Transfer Pricing Spotlight: Cryptocurrency
By Farnaz Amini, Director, Tax & Business Services
2023 saw significant regulatory advancements in the cryptocurrency industry. These advancements signal the need for greater reporting requirements for all companies operating in the crypto space. Given the U.S. and international regulatory requirements, multinational enterprises (MNEs), such as global crypto exchanges, are organized across various jurisdictions. The cross-border nature of typical transactions, such as management and research and development (R&D) services, makes transfer pricing analyses critical to ensuring compliance with local requirements and optimizing intercompany transactions.
In recent years, cryptocurrency mining operations have experienced significant volatility related to the effects of the global pandemic and the ban on cryptocurrency mining operations in China. The market drop in 2022 triggered the collapse of FTX. In response to the Chinese crackdown, mining operations were significantly reduced, with only 25 percent of mining operations active in the Chinese shadow economy. Currently, 65 percent of mining operations are located in the U.S. due to factors such as lower levels of political risk, appropriate climate, a cheap and reliable power grid, and access to renewable energy sources. Consequently, the U.S. has become a top destination for relocated and new mining operations.
On the other hand, these companies must now plan on managing the tax implications of a U.S.-based business. Although the U.S. provides a suitable location for mining, it imposes significant taxes on realized cryptocurrencies, such as Bitcoin. As such, many cryptocurrency mining groups are not incentivized to receive allocations of cryptocurrency in the U.S. jurisdiction and opt for developing an international structure with intercompany arrangements that allow for the mining of cryptocurrency in the U.S. while the allocation of crypto rewards a foreign parent.
To achieve efficient business and tax structures, multinational players can develop an intercompany value chain that allows for the compensation of value drivers consistent with the functions performed, assets used, and risks borne.
Considering the increased scrutiny on cryptocurrencies, being proactive and preparing a transfer pricing study can serve as a defense against an IRS transfer pricing audit.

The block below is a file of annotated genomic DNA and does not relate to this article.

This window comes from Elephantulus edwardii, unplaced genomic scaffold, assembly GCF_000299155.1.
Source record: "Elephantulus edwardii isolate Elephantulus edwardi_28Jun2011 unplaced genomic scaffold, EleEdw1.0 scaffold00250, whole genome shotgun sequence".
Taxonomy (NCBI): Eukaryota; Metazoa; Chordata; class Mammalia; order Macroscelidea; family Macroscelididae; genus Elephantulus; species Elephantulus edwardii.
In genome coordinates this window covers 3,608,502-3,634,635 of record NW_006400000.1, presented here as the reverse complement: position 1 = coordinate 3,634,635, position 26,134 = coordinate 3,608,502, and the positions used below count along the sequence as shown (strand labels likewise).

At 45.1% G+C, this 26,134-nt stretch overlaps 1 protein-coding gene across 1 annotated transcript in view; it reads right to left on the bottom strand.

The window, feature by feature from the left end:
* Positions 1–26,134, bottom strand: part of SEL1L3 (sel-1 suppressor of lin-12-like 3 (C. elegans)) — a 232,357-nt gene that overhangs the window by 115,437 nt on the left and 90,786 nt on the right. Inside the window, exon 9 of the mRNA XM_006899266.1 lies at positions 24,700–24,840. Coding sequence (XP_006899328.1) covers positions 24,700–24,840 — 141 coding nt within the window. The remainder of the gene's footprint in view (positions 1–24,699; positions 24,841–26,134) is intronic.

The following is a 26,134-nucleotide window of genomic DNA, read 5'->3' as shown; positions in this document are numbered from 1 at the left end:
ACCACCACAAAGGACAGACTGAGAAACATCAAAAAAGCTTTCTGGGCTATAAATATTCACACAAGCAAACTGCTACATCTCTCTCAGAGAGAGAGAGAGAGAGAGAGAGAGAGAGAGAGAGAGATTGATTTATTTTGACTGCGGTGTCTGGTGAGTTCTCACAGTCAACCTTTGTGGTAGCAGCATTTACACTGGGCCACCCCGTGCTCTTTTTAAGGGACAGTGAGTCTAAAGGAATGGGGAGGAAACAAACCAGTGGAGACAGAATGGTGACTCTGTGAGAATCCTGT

One of the primary challenges facing cannabis businesses in the U.S. is the lack of federal legalization, resulting in state-level regulations that vary widely. Internal Revenue Code (IRC) Section 280E1 states,
No deduction or credit shall be allowed for any amount paid or incurred during the taxable year in carrying on any trade or business if such trade or business (or the activities which comprise such trade or business) consists of trafficking in controlled substances (within the meaning of schedule I and II of the Controlled Substances Act) which is prohibited by Federal law or the law of any State in which such trade or business is conducted.
This disallows deductions for marketing, advertising, selling expenses, research and development costs, and other general and administrative expenses unrelated to production or manufacturing operations. This means that only the cost of goods sold (COGS), or the adjusted basis in the inventory sold, is reduced from the business income. Consequently, many cannabis companies have become vertically integrated so they can better control the costs of the supply chain and the outlet of sale to the end consumer. The motivation is to increase the COGS for the resale or retail side to maximize deductions.
However, reallocating costs in this manner can run afoul of U.S. transfer pricing rules, which require a clear reflection of income under the arm’s-length standard. The cannabis industry faces a difficult struggle, and it is unlikely that these strenuous tax provisions will change significantly in the near future. Further, with the infusion of funding to the IRS via the passing of the Inflation Reduction Act, we will more than likely witness an increase in audit activity affecting Cannabis companies. Again, being proactive and preparing a transfer pricing study is the best audit defense.
- 26 U.S. Code § 280E – Expenditures in connection with the illegal sale of drugs